New Delhi and Dhaka are acting together again to boost their relationship. The upcoming visit of India’s prime minister, Dr Manmohan Singh, to Bangladesh offers an opportunity to review the bilateral relationship between New Delhi and Dhaka.
Whenever such top-level meetings take place, the Indian media recalls New Delhi’s critical role in Bangladesh’s liberation, culminating in the creation of a new country in 1971. However, relations between liberators and the liberated rarely turn out to be easy. Misaligned expectations lead to mutual resentment, and objective problems are often shrouded in negative atmospherics, making their resolution more difficult, if not intractable. With the exception of a brief period immediately after the liberation, the relationship between the two countries has been marred by mistrust and mutual suspicion.
Nevertheless, some progress has been registered recently, as recorded in a joint communiqué last year between the two countries, including the grant of a $1 billion line of credit by the Indian government to Bangladesh. India has increased the annual duty-free quota from eight to ten million pieces of Bangladesh garment imports, but Bangladesh is looking for the removal of the “quota”, an option India needs to consider.
Co-operation in the power sector, including grid connectivity, has already taken off and should grow through 2013. In addition, India’s National Thermal Power Corporation has gone ahead to set up a 1,320 Mw green field power plant in Khulna, Bangladesh, as part of a joint venture. Work on linking the railway lines between Tripura and eastern Bangladesh is also progressing. Similarly, two “Border Haats” in Meghalaya will soon be ready, encouraging cross-border trade by local populations.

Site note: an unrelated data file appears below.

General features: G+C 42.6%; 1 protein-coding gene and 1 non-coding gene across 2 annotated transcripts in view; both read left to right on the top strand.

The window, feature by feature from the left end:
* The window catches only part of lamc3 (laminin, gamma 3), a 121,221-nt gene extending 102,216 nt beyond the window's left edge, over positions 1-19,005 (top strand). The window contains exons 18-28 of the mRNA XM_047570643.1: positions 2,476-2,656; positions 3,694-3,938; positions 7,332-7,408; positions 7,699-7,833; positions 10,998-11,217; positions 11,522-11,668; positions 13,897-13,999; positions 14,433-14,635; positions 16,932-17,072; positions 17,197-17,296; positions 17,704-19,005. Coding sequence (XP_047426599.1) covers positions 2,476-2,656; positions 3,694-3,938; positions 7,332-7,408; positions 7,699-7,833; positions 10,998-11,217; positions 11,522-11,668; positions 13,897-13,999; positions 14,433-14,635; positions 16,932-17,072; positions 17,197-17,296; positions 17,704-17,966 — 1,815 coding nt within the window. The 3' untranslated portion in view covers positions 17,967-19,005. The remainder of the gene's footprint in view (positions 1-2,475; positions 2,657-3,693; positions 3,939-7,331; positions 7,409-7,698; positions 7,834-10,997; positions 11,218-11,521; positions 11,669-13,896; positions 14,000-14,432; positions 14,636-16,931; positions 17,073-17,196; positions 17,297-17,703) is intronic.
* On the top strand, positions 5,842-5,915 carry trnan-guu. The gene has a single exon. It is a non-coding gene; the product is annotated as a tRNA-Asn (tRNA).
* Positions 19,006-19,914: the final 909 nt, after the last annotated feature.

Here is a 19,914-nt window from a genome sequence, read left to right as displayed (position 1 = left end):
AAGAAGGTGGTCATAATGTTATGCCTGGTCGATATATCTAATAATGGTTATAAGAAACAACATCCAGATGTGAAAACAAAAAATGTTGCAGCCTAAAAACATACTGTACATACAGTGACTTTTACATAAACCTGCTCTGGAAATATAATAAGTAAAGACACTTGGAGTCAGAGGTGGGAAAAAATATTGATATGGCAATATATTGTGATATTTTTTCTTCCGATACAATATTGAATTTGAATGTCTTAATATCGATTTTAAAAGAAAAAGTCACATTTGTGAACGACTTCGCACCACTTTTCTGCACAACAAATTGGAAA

Regular exchanges of business delegations have resulted in several joint venture agreements in packaging, animal foods, auto components, denim and household utensils. Exports from Bangladesh to India increased by 52 per cent in the first nine months of 2010-11, a helpful development in broadening Bangladesh’s manufacturing base in the near future.
CHALLENGES AND THE WAY FORWARD
Earlier, from India’s perspective, Bangladesh seemed resentful of India’s economically more successful track record, failing to emulate its growth strategies and resisting several large India-inspired economic projects and related Indian investments, for example from the Tata conglomerate.
Of greater concern to India was the strength of radical Islam in organised politics in Bangladesh as well as the existence of significant Islamist militant groups, some of which had international links (including with confederates in Pakistan, and, allegedly, in India). The fear of Talibanisation of Bangladesh, which seems far-fetched to casual observers, remains real and urgent for much of India’s security establishment, although Bangladesh’s new government, under Sheikh Hasina, has reversed the dalliance with Islamic extremists that marked the period of Bangladeshi government under her arch-rival Khaleda Zia.